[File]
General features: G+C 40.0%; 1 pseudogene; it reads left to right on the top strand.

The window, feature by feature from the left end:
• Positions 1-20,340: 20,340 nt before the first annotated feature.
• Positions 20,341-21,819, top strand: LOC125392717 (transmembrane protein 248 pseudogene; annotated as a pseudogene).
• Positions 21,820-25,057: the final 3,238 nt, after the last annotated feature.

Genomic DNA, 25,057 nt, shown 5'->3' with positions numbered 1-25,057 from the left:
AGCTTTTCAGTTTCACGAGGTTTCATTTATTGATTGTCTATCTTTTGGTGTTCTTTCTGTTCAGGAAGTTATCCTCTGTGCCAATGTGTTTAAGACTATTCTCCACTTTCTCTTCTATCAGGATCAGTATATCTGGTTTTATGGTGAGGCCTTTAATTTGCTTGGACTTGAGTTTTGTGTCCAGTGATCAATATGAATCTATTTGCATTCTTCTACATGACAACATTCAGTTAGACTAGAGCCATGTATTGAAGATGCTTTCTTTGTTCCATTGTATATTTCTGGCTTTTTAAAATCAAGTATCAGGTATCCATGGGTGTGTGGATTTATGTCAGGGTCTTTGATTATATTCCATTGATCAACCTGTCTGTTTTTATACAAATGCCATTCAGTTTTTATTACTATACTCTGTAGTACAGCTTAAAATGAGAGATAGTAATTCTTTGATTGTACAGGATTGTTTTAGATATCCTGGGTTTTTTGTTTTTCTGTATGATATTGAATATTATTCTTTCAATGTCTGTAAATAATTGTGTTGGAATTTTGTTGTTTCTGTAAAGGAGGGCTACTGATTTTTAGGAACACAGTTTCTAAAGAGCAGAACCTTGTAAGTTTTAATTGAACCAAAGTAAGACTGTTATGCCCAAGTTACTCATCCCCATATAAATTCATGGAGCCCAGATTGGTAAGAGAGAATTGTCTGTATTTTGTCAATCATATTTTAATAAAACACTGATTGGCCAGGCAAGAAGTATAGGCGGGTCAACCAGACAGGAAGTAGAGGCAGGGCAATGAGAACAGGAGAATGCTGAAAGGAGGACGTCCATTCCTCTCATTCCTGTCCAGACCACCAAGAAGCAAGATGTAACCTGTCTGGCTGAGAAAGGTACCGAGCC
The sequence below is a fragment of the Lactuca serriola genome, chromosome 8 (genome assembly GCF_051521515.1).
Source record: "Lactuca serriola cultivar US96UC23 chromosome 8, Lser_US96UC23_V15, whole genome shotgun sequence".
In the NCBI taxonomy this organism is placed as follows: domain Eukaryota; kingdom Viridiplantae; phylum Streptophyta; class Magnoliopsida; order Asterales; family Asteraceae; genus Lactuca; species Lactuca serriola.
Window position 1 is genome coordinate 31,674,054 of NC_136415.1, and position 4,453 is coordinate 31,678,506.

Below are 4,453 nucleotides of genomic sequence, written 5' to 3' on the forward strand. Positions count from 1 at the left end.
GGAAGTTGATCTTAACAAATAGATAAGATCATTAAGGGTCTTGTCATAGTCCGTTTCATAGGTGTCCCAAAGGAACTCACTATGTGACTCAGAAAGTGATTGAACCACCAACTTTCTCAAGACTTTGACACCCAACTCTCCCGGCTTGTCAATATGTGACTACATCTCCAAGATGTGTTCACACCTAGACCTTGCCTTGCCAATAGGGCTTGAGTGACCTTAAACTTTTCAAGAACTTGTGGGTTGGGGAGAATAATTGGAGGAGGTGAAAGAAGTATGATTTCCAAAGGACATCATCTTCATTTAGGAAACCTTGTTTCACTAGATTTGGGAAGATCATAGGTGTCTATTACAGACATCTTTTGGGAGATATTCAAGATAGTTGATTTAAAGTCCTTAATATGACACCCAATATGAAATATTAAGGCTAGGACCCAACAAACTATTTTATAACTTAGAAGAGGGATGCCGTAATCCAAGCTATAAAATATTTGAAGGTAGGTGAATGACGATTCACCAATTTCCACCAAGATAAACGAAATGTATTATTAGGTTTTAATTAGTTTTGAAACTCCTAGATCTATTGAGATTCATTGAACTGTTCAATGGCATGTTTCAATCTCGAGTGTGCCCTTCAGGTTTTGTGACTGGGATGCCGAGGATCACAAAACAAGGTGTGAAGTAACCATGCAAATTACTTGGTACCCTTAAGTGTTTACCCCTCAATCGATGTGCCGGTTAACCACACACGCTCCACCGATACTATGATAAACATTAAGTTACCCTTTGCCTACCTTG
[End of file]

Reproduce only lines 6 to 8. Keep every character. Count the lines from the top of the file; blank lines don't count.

Genomic DNA, 25,057 nt, shown 5'->3' with positions numbered 1-25,057 from the left:
AGCTTTTCAGTTTCACGAGGTTTCATTTATTGATTGTCTATCTTTTGGTGTTCTTTCTGTTCAGGAAGTTATCCTCTGTGCCAATGTGTTTAAGACTATTCTCCACTTTCTCTTCTATCAGGATCAGTATATCTGGTTTTATGGTGAGGCCTTTAATTTGCTTGGACTTGAGTTTTGTGTCCAGTGATCAATATGAATCTATTTGCATTCTTCTACATGACAACATTCAGTTAGACTAGAGCCATGTATTGAAGATGCTTTCTTTGTTCCATTGTATATTTCTGGCTTTTTAAAATCAAGTATCAGGTATCCATGGGTGTGTGGATTTATGTCAGGGTCTTTGATTATATTCCATTGATCAACCTGTCTGTTTTTATACAAATGCCATTCAGTTTTTATTACTATACTCTGTAGTACAGCTTAAAATGAGAGATAGTAATTCTTTGATTGTACAGGATTGTTTTAGATATCCTGGGTTTTTTGTTTTTCTGTATGATATTGAATATTATTCTTTCAATGTCTGTAAATAATTGTGTTGGAATTTTGTTGTTTCTGTAAAGGAGGGCTACTGATTTTTAGGAACACAGTTTCTAAAGAGCAGAACCTTGTAAGTTTTAATTGAACCAAAGTAAGACTGTTATGCCCAAGTTACTCATCCCCATATAAATTCATGGAGCCCAGATTGGTAAGAGAGAATTGTCTGTATTTTGTCAATCATATTTTAATAAAACACTGATTGGCCAGGCAAGAAGTATAGGCGGGTCAACCAGACAGGAAGTAGAGGCAGGGCAATGAGAACAGGAGAATGCTGAAAGGAGGACGTCCATTCCTCTCATTCCTGTCCAGACCACCAAGAAGCAAGATGTAACCTGTCTGGCTGAGAAAGGTACCGAGCC
The sequence below is a fragment of the Lactuca serriola genome, chromosome 8 (genome assembly GCF_051521515.1).